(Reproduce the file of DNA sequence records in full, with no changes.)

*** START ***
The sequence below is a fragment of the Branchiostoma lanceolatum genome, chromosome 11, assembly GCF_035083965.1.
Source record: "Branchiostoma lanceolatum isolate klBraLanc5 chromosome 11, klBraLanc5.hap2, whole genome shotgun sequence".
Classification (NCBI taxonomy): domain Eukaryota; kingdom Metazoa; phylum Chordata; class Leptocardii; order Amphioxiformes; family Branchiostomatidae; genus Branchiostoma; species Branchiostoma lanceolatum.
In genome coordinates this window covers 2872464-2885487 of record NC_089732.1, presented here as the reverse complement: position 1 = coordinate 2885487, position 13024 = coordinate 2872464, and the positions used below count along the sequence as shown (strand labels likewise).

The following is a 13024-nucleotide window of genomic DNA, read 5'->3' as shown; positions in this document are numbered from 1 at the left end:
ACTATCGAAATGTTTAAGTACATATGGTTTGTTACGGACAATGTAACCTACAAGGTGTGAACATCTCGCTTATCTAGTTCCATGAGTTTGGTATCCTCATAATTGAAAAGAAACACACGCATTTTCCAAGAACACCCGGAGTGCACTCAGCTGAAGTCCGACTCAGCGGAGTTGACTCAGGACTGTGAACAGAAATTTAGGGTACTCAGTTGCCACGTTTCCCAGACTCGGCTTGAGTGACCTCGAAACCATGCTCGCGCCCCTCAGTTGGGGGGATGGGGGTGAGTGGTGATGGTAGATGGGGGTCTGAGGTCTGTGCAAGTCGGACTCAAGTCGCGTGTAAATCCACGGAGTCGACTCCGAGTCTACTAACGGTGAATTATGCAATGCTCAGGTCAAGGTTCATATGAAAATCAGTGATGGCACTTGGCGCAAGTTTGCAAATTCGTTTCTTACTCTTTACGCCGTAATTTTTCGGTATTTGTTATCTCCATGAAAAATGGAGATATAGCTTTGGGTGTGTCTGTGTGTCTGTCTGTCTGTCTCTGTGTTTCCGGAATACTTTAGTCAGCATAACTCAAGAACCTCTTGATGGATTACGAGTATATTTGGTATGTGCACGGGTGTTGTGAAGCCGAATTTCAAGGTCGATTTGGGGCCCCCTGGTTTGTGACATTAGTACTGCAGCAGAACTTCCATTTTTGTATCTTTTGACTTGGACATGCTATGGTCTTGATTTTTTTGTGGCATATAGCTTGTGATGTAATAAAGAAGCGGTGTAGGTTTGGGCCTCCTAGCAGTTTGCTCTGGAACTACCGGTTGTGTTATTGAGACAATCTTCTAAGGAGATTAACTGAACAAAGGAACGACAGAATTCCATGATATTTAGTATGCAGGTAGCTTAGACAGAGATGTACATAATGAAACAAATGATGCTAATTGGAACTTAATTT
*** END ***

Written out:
The sequence below is a fragment of the Branchiostoma lanceolatum genome, chromosome 11, assembly GCF_035083965.1.
Source record: "Branchiostoma lanceolatum isolate klBraLanc5 chromosome 11, klBraLanc5.hap2, whole genome shotgun sequence".
Classification (NCBI taxonomy): domain Eukaryota; kingdom Metazoa; phylum Chordata; class Leptocardii; order Amphioxiformes; family Branchiostomatidae; genus Branchiostoma; species Branchiostoma lanceolatum.
In genome coordinates this window covers 2872464-2885487 of record NC_089732.1, presented here as the reverse complement: position 1 = coordinate 2885487, position 13024 = coordinate 2872464, and the positions used below count along the sequence as shown (strand labels likewise).

The following is a 13024-nucleotide window of genomic DNA, read 5'->3' as shown; positions in this document are numbered from 1 at the left end:
ACTATCGAAATGTTTAAGTACATATGGTTTGTTACGGACAATGTAACCTACAAGGTGTGAACATCTCGCTTATCTAGTTCCATGAGTTTGGTATCCTCATAATTGAAAAGAAACACACGCATTTTCCAAGAACACCCGGAGTGCACTCAGCTGAAGTCCGACTCAGCGGAGTTGACTCAGGACTGTGAACAGAAATTTAGGGTACTCAGTTGCCACGTTTCCCAGACTCGGCTTGAGTGACCTCGAAACCATGCTCGCGCCCCTCAGTTGGGGGGATGGGGGTGAGTGGTGATGGTAGATGGGGGTCTGAGGTCTGTGCAAGTCGGACTCAAGTCGCGTGTAAATCCACGGAGTCGACTCCGAGTCTACTAACGGTGAATTATGCAATGCTCAGGTCAAGGTTCATATGAAAATCAGTGATGGCACTTGGCGCAAGTTTGCAAATTCGTTTCTTACTCTTTACGCCGTAATTTTTCGGTATTTGTTATCTCCATGAAAAATGGAGATATAGCTTTGGGTGTGTCTGTGTGTCTGTCTGTCTGTCTCTGTGTTTCCGGAATACTTTAGTCAGCATAACTCAAGAACCTCTTGATGGATTACGAGTATATTTGGTATGTGCACGGGTGTTGTGAAGCCGAATTTCAAGGTCGATTTGGGGCCCCCTGGTTTGTGACATTAGTACTGCAGCAGAACTTCCATTTTTGTATCTTTTGACTTGGACATGCTATGGTCTTGATTTTTTTGTGGCATATAGCTTGTGATGTAATAAAGAAGCGGTGTAGGTTTGGGCCTCCTAGCAGTTTGCTCTGGAACTACCGGTTGTGTTATTGAGACAATCTTCTAAGGAGATTAACTGAACAAAGGAACGACAGAATTCCATGATATTTAGTATGCAGGTAGCTTAGACAGAGATGTACATAATGAAACAAATGATGCTAATTGGAACTTAATTT